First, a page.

There are ten principal Upanishads, thirty minor one, and in all 108 popular Upanishads. Some of them are quite old and can be traced back many centuries before the birth of Christ. They are written in a language which was spoken in India during the vedic period. The Sanskrit of the Upanishads is different from the Sanskrit language of today. The rules of grammar are also different. Usually, a present-day student of Sanskrit finds it difficult to read the Upanishads independently. The language used in the Upanishads is known as old or vedic Sanskrit.

Search for knowledge

The seers of the Upanishads and their social and historical background are subjects of great interest. In India, the brahmins safeguarded the religious and theological knowledge of the country. Whatever they preached, sincerely or in insincerely, pertained to this lower world, such a rituals and ceremonies for birth, marriage, funerals, and so on. Rituals such as propitiating gods or worshipping nature were taught to the people. The study of the history of the vedic period reveals that there was a time when the masses were very interested in rituals and practiced karma kanda, or ritualistic religion. In big yajnas, fire ceremonies, thousands of people would get together to take somarasa, the spiritual drink, and to perform fire worship. In order to conduct the worship, many thousand quintals of food grains would be offered as oblation to the fire.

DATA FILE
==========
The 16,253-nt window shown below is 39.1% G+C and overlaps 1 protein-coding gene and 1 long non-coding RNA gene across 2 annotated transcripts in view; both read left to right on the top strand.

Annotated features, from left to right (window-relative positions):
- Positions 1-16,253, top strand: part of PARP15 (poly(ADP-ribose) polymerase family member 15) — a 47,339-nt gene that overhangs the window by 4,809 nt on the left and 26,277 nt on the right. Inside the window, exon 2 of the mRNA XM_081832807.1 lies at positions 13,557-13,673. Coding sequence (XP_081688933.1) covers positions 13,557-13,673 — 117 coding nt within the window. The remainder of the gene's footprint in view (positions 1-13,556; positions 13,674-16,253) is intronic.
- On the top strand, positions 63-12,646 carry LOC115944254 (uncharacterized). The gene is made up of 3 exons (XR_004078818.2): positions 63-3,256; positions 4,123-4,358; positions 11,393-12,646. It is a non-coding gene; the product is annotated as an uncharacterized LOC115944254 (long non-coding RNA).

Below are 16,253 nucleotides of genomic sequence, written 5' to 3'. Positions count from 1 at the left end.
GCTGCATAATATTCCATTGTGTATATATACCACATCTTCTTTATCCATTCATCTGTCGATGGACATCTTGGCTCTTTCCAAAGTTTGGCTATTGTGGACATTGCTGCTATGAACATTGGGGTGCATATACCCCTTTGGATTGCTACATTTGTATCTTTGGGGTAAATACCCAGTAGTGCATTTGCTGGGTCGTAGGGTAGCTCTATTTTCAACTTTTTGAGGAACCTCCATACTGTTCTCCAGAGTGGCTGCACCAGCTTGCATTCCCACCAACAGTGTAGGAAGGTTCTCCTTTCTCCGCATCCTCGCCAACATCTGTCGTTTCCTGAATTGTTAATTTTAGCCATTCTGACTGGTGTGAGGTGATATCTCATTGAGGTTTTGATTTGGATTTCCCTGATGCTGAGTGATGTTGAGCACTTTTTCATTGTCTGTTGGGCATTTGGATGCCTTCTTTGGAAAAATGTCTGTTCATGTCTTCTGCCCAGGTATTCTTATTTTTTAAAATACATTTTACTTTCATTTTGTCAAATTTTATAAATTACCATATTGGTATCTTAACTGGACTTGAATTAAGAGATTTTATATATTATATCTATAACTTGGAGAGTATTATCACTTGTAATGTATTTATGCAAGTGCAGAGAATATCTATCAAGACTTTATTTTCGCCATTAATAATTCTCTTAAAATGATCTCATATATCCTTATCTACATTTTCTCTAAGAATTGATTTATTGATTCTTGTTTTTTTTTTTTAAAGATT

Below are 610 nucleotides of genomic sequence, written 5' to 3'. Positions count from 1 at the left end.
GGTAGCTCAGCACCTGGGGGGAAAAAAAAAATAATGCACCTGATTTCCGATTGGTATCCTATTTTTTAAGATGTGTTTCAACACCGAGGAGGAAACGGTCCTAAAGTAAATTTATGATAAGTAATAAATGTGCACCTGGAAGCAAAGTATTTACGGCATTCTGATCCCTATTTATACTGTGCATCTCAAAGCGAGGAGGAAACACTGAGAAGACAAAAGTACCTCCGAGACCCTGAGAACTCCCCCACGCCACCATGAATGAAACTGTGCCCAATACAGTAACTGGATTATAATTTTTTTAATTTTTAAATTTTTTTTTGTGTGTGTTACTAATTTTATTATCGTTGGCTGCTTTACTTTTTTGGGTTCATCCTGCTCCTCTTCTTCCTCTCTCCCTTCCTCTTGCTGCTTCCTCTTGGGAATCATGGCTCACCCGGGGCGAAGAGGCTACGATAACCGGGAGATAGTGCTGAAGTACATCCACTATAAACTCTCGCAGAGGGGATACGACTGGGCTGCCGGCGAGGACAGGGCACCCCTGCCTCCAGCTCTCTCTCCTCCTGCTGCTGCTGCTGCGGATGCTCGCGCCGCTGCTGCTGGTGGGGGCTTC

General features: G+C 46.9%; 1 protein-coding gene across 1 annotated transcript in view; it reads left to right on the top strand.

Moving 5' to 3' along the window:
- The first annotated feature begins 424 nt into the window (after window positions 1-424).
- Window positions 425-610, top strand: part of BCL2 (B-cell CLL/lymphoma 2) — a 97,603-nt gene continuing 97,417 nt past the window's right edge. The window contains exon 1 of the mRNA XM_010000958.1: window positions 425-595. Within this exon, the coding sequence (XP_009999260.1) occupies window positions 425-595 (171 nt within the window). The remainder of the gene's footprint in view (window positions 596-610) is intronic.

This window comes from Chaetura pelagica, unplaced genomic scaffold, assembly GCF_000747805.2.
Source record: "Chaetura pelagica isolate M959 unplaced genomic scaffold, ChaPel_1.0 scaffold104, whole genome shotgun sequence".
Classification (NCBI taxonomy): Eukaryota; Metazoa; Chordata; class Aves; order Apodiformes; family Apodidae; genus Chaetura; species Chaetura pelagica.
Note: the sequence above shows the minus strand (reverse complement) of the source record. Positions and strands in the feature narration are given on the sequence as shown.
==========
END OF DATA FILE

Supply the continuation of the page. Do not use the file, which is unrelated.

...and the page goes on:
The vedic people had their own definition, description and dictionary of knowledge about God. It was nevertheless a good thing for householders. Although there were few people in society at that time, still they often questioned: "Is what the priests preach about God and the temples all true?" Since people had their own liabilities and responsibilities to their families, they could not find the time to search for a true answer to their enquiries. Some of them then decided to renounce their responsibilities and retire into the forest In seclusion for contemplation and meditation, to find out the truth:"I there a God sitting somewhere?""Or Are there many gods responsible for different departments of the world?""Are they like angels or Ghosts?’ Does god come or send somebody as His representative?" Religious beliefs were questioned and people wanted to know the truth. Therefore, after fulfilling the obligations of family life, they retired into seclusion, either with their spouse or alone.

**Contents and Sample Pages**








Item Code: NAQ458 Author: Swami Niranjananda Saraswati Cover: PAPERBACK Edition: 2013 Publisher: Yoga Publications Trust ISBN: 9789381620984 Language: English Size: 8.50 X 5.50 inch Pages: 127 Other Details: Weight of the Book: 0.2 Kg
Price: $18.00